So…I  was driving into the Leader Sign parking lot to visit Tony and I see Stacey’s husband leaving the shop. An unexpected surprise, in light of the fact the City of Worcester had just hired her to be the new Worcester Public Schools Human Resources Director. Its first African American one. I say to him, right off the bat, because I’m so enthused and happy: HI! ISN’T IT GREAT?! ISN’T IT GREAT THAT YOUR WIFE IS HEADING HUMAN RESOURCES IN OUR SCHOOLS?!! NOW SHE CAN REALLY BRING IN BLACK TEACHERS AND REALLY DIVERSIFY OUR SCHOOLS!!!!

Her husband looks at me and says: We’ve got a mortgage to pay. When she was in public office, but not now.

Translation: His wife wasn’t going to rock any Worcester status quo boats. She wanted to keep her City of Worcester job and her HUGE City of Worcester paycheck. Screw advancing her people, exposing minority kids to important role models …Screw bringing Worcester out of 1965!

Pathetic.

Which should remind us all HOW GREAT Martin Luther King, Jr. was!

He died for his people!

He died so black teachers could teach in Southern schools.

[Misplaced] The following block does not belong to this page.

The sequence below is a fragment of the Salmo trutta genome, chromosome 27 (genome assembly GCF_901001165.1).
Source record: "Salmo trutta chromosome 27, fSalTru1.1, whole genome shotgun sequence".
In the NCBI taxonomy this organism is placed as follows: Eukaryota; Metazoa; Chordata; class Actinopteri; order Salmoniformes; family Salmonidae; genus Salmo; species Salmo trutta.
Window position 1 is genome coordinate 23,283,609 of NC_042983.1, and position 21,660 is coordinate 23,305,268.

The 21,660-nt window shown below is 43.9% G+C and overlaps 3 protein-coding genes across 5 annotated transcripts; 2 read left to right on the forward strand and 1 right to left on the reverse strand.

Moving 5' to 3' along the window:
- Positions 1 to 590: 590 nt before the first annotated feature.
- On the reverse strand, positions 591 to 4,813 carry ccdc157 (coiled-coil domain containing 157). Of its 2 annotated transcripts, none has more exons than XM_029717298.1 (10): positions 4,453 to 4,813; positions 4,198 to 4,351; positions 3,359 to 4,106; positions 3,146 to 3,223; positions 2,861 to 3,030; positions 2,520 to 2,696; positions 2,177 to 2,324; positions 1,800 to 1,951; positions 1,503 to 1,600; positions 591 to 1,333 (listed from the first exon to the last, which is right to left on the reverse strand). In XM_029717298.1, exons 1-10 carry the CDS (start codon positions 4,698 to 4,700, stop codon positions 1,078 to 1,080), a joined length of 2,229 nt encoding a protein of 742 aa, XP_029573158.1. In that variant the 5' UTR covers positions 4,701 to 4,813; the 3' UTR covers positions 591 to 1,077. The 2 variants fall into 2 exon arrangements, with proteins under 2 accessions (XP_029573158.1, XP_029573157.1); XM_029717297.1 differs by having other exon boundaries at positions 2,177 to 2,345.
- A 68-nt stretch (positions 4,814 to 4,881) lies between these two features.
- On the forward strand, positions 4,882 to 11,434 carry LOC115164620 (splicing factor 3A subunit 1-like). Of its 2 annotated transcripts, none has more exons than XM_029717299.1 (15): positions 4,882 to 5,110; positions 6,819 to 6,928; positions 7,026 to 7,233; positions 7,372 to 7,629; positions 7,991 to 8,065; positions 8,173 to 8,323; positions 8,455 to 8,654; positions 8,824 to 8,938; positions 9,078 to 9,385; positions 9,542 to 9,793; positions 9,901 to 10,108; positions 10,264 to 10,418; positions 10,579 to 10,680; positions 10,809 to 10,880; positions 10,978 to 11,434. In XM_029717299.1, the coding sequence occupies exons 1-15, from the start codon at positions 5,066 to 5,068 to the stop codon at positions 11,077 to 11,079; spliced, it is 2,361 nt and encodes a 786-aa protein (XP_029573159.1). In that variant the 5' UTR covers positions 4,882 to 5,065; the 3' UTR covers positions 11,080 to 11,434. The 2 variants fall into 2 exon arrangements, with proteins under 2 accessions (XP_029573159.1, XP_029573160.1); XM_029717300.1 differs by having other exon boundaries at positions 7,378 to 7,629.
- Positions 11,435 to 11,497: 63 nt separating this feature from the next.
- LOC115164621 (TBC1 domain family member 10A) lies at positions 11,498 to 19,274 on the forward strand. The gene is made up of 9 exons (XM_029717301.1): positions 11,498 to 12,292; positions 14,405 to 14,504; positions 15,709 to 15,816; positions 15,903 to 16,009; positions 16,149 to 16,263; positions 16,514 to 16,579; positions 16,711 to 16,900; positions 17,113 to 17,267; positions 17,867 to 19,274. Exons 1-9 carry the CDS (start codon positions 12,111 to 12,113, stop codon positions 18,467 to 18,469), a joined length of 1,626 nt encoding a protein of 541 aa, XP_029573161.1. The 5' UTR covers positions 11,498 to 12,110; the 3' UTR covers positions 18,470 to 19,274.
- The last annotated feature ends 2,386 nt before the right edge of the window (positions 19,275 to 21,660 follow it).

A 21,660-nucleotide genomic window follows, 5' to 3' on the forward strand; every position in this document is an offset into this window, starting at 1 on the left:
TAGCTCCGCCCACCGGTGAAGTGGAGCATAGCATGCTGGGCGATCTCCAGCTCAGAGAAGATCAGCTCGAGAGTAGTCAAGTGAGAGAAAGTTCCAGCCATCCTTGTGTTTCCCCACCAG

He gave his life so Stacey Luster could have a high status, high paying job in the Worcester Public Schools!

Forget the losers!

Honor, MLK! Celebrate, MLK! But most important, LISTEN TO HIM!!!

His message is UNSTOPPABLE!

P.S. Can you imagine? MLK just stopping by to give a little talk to your junior high school?! Wow.

Martin Luther King Jr. Day breakfasts have become the pretty faces for the liberals – the face of struggle without the struggle … or: The march to Kelley Square, the New Civil Rights Movement and Dr. Martin Luther King, Jr.

By Gordon Davis

There were two celebrations on Dr. Martin Luther King, Jr. Day in Worcester:

There was the Dr. Martin Luther King Jr. Breakfast at Quinsigamond Community College on West Boylston Street. At this event an activist, Chris Horton, from the Worcester Anti Foreclosure Team, was slammed to the ground and arrested by police after he started to hand out flyers about predatory lending.